But why comics? Jordan's built a very successful career as a novelist, so why make the move to comics? Well, with a world of fantastic places and people like Jordan's built, the comics format presents a number of interesting opportunities for the writer to explore. "In truth, at first, I thought I really wouldn't be involved beyond approving artwork and scripts, but as that process began to unfold, I realized that I had to put a lot more time and energy into making sure that the comics showed my vision of the world as closely as possible," said Jordan. "That is the compelling factor to me. To try to show clearly the world that I envision."
As for how this all came together, the writer said the answer is a simple one. "I wrote a novella called 'New Spring' for the Bob Silverberg anthology 'Legends' and the Dabel brothers approached my agent about doing a comic based on that. They had already begun George Martin's 'The Hedge Knight' from that anthology -- the issues I saw looked spectacular! -- and signed to do Bob Silverberg's story as well. Meanwhile, however, my print publisher, Tor Books, had asked me to expand the novella into 'New Spring: the Novel.' So I told the Dabel Brothers that I wouldn't sell them the rights to the novella, but I would to the novel, if they were interested in doing something that much longer. It turned out that they were and we were off to the races."
Jordan's been a long time fan of comics and graphic novels, dating back to his early childhood when his family first exposed him to comics. "I learned to read early -- I was reading Jules Verne and Mark Twain at five -- and my Uncles went into their attics and gave me not only their old 'boys' books,' things like 'Jack Armstrong: All-American Boy' and 'The Flying Midshipmen,' but also old comics they had from the '30s and '40s. For a while, I had a fairly valuable collection, though I didn't know it then. None of the really rare items, but some that would have fetched nice prices. Though I have to admit that after all these years, I can't recall the issue numbers. I bought, too, choosing carefully because my allowance only stretched so far. My own purchases were pretty far ranging. For example, I liked Batman and Scrooge McDuck about equally. In any case, that ended when I went away to college.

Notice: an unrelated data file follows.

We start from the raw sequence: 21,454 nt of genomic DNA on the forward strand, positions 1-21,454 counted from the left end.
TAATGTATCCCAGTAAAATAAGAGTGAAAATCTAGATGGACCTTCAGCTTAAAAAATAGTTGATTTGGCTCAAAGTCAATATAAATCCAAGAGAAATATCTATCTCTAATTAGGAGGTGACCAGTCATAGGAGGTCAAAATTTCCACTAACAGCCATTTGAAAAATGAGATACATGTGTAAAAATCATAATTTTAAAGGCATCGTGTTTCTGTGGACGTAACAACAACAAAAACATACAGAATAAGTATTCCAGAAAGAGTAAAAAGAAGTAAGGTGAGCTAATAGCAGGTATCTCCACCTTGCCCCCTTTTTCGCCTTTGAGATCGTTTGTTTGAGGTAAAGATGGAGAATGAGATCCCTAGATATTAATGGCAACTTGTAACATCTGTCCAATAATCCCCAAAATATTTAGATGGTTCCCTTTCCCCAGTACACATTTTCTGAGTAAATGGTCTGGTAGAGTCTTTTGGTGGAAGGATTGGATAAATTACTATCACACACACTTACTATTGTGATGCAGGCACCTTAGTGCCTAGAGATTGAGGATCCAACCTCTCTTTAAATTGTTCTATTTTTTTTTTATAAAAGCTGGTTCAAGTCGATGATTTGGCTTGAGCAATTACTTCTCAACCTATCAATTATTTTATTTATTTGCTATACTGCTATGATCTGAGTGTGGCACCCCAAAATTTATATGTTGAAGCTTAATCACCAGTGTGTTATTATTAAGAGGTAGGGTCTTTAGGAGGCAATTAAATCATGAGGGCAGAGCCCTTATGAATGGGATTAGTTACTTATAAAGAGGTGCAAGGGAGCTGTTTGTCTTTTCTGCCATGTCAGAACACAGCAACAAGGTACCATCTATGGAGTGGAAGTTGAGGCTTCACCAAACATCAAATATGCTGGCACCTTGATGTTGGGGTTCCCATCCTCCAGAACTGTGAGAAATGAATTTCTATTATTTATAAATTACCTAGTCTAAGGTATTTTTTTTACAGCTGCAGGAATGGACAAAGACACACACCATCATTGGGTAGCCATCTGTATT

"I came home for the first time to find out that my mother had given all of the comics and boys' books to various children because 'surely I didn't want those old things any more.' There's no way you can go to a ten-year old and tell him you want him to give back the comics he was just given. I mean, they weren't that valuable. But I still followed comics, and later graphic novels, which didn't exist when I was in college. It was really intermittent - 'Howard the Duck,' Chaykin's 'American Flagg,' a few others that I still have -- until Frank Miller got his hands on Batman. That brought me back on board, and I've been there ever since. I'm pretty choosy, partly as a matter of time -- most of my reading is print -- but when I see something that's new and interesting, I leap on it. And I buy compilations of older works that I recall fondly, too, for myself and as gifts. My wife doesn't know it, but she was a fan of Plastic Man as a girl, and she's getting six hardcover volumes of 'Plastic Man' compilations as soon they're delivered."